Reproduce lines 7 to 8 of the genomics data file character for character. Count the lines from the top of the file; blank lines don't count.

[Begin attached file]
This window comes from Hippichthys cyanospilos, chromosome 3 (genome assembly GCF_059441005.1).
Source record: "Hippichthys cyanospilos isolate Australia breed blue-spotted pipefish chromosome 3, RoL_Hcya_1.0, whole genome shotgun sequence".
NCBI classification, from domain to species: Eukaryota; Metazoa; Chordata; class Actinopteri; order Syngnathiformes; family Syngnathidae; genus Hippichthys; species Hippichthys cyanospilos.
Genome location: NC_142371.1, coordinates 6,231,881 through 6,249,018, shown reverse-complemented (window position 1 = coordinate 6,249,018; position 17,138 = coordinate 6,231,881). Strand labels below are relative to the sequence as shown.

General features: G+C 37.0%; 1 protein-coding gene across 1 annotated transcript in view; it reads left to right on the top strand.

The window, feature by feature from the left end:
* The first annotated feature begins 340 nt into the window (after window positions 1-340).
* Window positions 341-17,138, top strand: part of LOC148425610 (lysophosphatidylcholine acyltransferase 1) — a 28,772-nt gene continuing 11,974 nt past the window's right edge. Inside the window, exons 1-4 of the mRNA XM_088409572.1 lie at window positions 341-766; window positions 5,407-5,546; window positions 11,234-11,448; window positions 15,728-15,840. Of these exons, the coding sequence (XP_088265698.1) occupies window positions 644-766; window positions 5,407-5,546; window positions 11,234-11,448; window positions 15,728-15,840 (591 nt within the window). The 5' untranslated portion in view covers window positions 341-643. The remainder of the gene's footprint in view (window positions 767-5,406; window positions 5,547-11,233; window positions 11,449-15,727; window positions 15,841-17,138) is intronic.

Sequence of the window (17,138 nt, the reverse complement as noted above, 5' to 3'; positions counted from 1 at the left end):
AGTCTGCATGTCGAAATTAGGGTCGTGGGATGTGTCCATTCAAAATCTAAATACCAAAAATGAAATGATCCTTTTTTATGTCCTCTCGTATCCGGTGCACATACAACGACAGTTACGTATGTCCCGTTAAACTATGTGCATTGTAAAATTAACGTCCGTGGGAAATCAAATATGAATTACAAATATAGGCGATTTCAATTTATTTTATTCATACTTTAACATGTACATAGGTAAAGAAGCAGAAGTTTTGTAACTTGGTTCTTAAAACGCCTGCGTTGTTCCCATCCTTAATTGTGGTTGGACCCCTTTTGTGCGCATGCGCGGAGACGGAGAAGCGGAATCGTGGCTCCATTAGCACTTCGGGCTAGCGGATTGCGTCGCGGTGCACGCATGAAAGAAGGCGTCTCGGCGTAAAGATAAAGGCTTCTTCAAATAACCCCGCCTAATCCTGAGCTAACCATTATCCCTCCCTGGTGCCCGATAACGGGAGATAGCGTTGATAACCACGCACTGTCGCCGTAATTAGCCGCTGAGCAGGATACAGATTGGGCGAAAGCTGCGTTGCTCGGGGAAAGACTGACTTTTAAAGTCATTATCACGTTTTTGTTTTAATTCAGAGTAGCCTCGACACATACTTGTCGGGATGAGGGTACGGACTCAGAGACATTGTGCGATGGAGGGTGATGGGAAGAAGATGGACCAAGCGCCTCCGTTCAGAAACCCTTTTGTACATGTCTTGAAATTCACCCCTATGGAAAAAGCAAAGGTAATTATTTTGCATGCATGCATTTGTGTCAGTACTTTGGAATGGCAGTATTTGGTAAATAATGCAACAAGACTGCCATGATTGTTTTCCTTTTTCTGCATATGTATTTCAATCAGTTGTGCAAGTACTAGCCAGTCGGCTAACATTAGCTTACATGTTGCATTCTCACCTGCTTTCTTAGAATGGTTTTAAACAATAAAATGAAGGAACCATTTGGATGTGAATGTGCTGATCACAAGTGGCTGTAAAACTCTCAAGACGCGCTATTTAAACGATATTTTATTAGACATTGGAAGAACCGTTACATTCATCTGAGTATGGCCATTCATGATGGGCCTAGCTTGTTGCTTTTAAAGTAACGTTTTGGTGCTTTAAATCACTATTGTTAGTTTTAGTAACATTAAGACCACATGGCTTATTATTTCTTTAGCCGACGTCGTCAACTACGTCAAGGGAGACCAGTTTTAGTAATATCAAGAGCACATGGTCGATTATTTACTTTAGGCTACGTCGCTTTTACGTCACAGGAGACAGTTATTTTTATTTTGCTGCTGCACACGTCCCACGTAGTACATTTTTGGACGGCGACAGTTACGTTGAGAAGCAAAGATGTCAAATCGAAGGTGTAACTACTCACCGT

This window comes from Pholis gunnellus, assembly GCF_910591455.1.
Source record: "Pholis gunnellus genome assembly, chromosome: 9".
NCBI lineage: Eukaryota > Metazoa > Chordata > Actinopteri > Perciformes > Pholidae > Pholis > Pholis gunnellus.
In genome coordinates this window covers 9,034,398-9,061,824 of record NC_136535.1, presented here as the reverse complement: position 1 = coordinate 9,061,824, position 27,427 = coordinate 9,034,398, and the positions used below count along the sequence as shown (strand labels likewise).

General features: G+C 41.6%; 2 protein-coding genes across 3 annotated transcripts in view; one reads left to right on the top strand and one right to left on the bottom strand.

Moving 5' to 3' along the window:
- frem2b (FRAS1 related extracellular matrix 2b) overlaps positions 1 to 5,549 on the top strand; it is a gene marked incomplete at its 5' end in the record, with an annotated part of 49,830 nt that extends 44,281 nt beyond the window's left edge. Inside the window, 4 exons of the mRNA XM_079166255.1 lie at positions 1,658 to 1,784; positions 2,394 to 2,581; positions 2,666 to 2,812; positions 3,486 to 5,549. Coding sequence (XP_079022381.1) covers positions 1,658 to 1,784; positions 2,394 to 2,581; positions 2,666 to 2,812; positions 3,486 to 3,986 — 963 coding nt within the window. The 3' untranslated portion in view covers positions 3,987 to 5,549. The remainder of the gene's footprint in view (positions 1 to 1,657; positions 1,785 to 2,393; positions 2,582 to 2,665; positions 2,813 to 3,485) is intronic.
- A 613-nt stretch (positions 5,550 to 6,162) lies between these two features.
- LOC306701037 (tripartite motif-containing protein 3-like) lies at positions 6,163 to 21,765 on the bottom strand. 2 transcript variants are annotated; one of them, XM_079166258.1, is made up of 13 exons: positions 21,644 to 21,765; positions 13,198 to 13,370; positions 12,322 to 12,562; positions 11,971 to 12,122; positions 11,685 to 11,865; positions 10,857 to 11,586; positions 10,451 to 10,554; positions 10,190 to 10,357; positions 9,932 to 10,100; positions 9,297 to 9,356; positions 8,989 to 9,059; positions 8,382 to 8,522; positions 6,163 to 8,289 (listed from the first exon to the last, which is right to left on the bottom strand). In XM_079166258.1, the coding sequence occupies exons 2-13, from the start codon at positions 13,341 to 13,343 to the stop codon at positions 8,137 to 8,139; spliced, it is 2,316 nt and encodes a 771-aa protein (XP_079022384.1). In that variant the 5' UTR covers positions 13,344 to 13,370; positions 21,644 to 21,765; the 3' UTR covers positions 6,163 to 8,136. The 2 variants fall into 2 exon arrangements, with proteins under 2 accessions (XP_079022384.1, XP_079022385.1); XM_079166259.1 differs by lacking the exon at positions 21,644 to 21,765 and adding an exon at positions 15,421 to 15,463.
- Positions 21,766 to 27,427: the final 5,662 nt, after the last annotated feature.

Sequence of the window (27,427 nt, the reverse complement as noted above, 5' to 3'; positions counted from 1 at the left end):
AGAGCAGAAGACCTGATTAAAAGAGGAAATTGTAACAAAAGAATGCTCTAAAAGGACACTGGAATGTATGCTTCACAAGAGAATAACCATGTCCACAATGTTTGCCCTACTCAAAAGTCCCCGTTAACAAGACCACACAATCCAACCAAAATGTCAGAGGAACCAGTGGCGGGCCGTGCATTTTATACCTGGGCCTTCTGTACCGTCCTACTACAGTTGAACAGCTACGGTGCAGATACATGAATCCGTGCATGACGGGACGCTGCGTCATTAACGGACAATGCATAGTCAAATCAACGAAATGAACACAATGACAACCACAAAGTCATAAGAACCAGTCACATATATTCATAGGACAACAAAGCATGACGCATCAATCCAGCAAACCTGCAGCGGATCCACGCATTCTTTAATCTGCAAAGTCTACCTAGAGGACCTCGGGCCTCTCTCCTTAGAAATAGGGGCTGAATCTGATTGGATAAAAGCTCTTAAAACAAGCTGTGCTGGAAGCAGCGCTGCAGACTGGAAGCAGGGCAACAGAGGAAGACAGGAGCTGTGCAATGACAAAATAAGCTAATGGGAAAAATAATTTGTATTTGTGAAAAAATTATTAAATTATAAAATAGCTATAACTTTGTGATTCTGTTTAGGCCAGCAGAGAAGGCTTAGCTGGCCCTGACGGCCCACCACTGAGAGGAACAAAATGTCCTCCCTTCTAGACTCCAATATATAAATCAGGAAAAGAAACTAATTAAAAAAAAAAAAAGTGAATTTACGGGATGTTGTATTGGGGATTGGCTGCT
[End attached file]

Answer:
* The first annotated feature begins 340 nt into the window (after window positions 1-340).
* Window positions 341-17,138, top strand: part of LOC148425610 (lysophosphatidylcholine acyltransferase 1) — a 28,772-nt gene continuing 11,974 nt past the window's right edge. Inside the window, exons 1-4 of the mRNA XM_088409572.1 lie at window positions 341-766; window positions 5,407-5,546; window positions 11,234-11,448; window positions 15,728-15,840. Of these exons, the coding sequence (XP_088265698.1) occupies window positions 644-766; window positions 5,407-5,546; window positions 11,234-11,448; window positions 15,728-15,840 (591 nt within the window). The 5' untranslated portion in view covers window positions 341-643. The remainder of the gene's footprint in view (window positions 767-5,406; window positions 5,547-11,233; window positions 11,449-15,727; window positions 15,841-17,138) is intronic.